Whither university for this boy?
Left: Birmingham University tower and the Great Hall. The clock tower is 99 metres tall and is the largest freestanding clock tower in the world. It dominated the skyline over Bristol Road, the main street through Selly Oak. Dawlish Road joins it to the right, opposite the white building. Right. Dawlish Road in the 1960s. Fifty years later many of these houses are let to students.
No-one in my family had ever been to any university. My father grew up in Dawlish Road, Selly Oak with the tower of Birmingham University looming over the terraced streets barely a mile away. Despite its proximity it was a world away; I did not venture into the grounds until I was sixteen.
I knew no-one who had ever been to a university among my extended family, friends or neighbours. My parents had left school at fourteen with no prospect of further education. In the 1960s, you only had to stay in school until you were fifteen. With plenty of jobs and a pointless education, most young people were glad to leave. Your future was decided at age 11 when everyone took a school examination called the ‘Eleven-plus’. Those who passed would be offered a place in a grammar school or similar. The rest, including everyone at Raddlebarn School except me, went to a secondary modern school.
In a secondary modern school the pupils were not expected to take ‘O’ levels; boys and girls were kept busy learning useful basic skills while they waited to be fifteen and left for a job in a factory or a shop. I passed the eleven-plus and took another exam to get into King Edward VI Camp Hill School for Boys. This was an offshoot of King Edward VI School in Edgbaston, founded by the eponymous Edward in 1552. The Camp Hill school dated from 1883 and had moved into fine new buildings with extensive grounds and sports facilities at Kings Heath in 1956.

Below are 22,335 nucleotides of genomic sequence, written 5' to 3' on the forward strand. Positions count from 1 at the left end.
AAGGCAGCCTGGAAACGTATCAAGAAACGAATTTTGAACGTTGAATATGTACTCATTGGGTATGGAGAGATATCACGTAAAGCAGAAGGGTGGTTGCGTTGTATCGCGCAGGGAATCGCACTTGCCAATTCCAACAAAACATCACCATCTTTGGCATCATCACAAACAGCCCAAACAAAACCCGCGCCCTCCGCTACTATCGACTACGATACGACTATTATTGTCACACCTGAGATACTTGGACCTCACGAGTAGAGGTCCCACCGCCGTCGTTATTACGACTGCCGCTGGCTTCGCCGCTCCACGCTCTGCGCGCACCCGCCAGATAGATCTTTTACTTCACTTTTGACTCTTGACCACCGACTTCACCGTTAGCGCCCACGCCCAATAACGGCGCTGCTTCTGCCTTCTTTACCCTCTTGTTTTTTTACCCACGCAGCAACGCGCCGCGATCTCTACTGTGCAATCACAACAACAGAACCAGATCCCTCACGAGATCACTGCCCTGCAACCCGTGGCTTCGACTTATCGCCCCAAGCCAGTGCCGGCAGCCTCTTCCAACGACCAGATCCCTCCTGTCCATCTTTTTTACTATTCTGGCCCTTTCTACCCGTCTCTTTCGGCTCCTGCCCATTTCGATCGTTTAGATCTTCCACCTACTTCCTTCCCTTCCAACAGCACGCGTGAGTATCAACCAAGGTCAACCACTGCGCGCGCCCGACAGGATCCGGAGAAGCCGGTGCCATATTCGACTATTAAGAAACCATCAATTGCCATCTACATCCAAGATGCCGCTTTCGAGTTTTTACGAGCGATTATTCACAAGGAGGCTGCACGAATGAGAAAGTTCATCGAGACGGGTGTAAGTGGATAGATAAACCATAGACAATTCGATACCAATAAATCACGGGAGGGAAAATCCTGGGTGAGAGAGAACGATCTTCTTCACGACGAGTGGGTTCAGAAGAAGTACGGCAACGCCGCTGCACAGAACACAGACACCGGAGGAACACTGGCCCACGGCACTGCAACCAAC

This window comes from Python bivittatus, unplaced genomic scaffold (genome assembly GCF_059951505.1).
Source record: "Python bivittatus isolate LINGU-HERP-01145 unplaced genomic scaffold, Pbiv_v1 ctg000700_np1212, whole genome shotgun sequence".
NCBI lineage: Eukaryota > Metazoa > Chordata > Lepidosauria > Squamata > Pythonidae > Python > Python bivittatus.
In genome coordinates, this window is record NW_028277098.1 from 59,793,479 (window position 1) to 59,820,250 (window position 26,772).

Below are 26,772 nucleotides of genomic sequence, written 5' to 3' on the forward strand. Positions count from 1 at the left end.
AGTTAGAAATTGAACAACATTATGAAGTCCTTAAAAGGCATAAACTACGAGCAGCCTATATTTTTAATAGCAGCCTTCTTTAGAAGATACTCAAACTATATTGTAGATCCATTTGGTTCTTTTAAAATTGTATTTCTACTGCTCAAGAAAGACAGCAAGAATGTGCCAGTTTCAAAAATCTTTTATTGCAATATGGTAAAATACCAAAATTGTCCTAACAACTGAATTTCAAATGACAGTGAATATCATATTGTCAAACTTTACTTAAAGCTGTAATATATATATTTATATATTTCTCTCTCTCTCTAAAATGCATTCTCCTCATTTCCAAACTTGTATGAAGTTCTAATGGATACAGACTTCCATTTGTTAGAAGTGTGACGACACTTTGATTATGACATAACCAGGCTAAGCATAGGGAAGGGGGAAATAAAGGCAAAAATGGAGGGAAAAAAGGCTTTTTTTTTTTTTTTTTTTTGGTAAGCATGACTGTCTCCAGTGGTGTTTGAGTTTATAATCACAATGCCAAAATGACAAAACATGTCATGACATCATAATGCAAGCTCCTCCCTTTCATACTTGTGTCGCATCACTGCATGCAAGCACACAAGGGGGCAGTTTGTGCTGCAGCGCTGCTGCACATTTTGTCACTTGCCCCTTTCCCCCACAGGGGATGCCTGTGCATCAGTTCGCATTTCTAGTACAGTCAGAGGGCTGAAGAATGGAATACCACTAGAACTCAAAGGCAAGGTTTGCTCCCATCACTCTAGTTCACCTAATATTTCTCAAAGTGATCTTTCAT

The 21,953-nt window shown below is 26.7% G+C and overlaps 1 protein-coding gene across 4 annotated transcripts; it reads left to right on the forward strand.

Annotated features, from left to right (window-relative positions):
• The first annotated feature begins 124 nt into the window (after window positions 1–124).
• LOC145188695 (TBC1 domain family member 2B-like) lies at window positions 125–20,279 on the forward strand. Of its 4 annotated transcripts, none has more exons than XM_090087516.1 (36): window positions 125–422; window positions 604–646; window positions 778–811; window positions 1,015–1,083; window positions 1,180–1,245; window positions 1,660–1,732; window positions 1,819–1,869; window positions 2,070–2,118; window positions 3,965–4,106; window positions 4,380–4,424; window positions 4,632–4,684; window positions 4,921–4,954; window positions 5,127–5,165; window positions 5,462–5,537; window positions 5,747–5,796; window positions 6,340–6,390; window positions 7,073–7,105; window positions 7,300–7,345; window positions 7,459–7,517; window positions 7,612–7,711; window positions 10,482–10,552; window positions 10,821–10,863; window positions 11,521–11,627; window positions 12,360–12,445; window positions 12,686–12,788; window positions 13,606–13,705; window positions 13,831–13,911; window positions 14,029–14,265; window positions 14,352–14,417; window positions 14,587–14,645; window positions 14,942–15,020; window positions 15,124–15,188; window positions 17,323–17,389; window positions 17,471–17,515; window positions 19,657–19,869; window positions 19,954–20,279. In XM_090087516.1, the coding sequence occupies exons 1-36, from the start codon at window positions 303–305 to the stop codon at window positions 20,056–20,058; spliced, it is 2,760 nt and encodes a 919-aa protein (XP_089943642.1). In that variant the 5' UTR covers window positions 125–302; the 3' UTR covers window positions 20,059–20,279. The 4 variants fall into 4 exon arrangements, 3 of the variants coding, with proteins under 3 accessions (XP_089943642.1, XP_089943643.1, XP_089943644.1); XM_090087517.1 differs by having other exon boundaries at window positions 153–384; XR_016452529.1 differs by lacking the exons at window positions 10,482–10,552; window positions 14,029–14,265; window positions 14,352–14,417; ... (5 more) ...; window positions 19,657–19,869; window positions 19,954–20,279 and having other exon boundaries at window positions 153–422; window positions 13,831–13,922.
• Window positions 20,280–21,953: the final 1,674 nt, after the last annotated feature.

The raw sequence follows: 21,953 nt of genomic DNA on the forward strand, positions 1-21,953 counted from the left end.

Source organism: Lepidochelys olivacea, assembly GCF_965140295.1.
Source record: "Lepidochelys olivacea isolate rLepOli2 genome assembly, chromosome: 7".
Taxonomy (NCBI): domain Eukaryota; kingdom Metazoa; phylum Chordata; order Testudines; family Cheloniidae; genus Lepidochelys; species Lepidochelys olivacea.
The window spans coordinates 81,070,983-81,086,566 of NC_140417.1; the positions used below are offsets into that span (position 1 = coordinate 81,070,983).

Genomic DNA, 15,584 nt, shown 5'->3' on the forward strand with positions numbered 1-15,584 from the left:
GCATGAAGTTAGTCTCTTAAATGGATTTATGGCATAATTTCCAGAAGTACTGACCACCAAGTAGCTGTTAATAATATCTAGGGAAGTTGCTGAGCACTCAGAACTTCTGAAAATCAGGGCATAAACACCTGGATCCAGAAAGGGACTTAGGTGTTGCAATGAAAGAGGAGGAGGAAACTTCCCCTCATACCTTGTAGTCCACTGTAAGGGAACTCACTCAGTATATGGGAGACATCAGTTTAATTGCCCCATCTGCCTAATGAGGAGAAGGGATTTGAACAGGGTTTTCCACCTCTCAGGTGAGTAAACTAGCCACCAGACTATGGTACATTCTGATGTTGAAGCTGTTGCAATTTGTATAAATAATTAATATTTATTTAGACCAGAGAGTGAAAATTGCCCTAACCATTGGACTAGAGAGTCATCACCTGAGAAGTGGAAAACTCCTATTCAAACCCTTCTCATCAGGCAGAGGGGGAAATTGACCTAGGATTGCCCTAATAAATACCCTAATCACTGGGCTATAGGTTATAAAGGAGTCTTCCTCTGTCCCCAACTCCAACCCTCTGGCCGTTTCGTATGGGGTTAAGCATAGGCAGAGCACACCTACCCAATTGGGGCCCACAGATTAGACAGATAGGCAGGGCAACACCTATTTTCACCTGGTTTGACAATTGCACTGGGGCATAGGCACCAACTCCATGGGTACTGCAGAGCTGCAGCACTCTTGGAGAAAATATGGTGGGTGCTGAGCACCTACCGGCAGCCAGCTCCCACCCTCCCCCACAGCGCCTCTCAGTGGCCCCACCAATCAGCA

We were advised by a family friend who was a headmistress that this was a very good school and I deserved to go because I was so clever. She tutored me through the 11-plus. There was some reluctance from my parents because of the cost. My place was free but the school uniform would cost a fortune. Apart from the jacket and tie, they required a rugby shirt in school colours and even gym shorts in a specific shade of maroon only available from one shop. My Dad explained the problem but, as always, said that such choices were mine. If I thought it was a good idea then he would help as much as possible. Although I had only just turned twelve I got a job as a butcher’s boy to help pay for it.
While my old school friends went off to be factory fodder, I was to read Shakespeare, learn Latin and French, study nature and even a bit of philosophy. No use whatsoever at Cadbury’s or ‘the Austin’. No-one, including myself, understood what I was meant to do with all this apparently useless knowledge; I thought it was a reward for being clever. It seems that the middle and upper classes did not have enough intelligent people to manage their affairs so they selected a few of us brighter working class children to be trained up as managers and administrators.
Going to Camp Hill school was not an end in itself. After leaving school, you would be expected to go on and qualify as something else or go into your father’s business. For me, I had no idea what a useful qualification might look like; and there was no family business to aspire to. When I passed my ‘A’ levels I had no idea what I would do. Going to university allowed me to put off the decision of how to obtain an income. I assumed I would go to Birmingham University so that I could live cheaply at home. In those days, there were no fees and I would get a grant.